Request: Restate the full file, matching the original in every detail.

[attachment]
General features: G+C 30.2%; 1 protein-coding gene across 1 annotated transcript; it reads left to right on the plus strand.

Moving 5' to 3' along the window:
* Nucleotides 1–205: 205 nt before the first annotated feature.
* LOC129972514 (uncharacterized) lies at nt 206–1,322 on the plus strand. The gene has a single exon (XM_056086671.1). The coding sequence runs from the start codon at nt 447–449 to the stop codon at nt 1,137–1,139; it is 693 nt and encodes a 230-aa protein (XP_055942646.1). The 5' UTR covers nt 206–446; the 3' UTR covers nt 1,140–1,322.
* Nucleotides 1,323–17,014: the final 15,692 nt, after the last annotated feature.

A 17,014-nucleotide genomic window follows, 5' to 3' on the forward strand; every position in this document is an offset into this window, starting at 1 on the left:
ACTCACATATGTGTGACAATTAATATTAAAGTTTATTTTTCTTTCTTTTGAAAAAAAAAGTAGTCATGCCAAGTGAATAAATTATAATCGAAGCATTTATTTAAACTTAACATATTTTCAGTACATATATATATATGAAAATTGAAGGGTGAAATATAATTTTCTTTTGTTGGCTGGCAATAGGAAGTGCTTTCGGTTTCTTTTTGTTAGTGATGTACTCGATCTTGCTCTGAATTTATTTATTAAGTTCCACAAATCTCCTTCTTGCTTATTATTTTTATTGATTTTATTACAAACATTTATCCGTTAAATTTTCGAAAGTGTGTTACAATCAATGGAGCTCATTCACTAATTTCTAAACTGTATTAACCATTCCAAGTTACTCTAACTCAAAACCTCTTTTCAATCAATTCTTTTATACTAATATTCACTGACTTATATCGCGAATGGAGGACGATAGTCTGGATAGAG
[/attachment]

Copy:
General features: G+C 30.2%; 1 protein-coding gene across 1 annotated transcript; it reads left to right on the plus strand.

Moving 5' to 3' along the window:
* Nucleotides 1–205: 205 nt before the first annotated feature.
* LOC129972514 (uncharacterized) lies at nt 206–1,322 on the plus strand. The gene has a single exon (XM_056086671.1). The coding sequence runs from the start codon at nt 447–449 to the stop codon at nt 1,137–1,139; it is 693 nt and encodes a 230-aa protein (XP_055942646.1). The 5' UTR covers nt 206–446; the 3' UTR covers nt 1,140–1,322.
* Nucleotides 1,323–17,014: the final 15,692 nt, after the last annotated feature.

A 17,014-nucleotide genomic window follows, 5' to 3' on the forward strand; every position in this document is an offset into this window, starting at 1 on the left:
ACTCACATATGTGTGACAATTAATATTAAAGTTTATTTTTCTTTCTTTTGAAAAAAAAAGTAGTCATGCCAAGTGAATAAATTATAATCGAAGCATTTATTTAAACTTAACATATTTTCAGTACATATATATATATGAAAATTGAAGGGTGAAATATAATTTTCTTTTGTTGGCTGGCAATAGGAAGTGCTTTCGGTTTCTTTTTGTTAGTGATGTACTCGATCTTGCTCTGAATTTATTTATTAAGTTCCACAAATCTCCTTCTTGCTTATTATTTTTATTGATTTTATTACAAACATTTATCCGTTAAATTTTCGAAAGTGTGTTACAATCAATGGAGCTCATTCACTAATTTCTAAACTGTATTAACCATTCCAAGTTACTCTAACTCAAAACCTCTTTTCAATCAATTCTTTTATACTAATATTCACTGACTTATATCGCGAATGGAGGACGATAGTCTGGATAGAG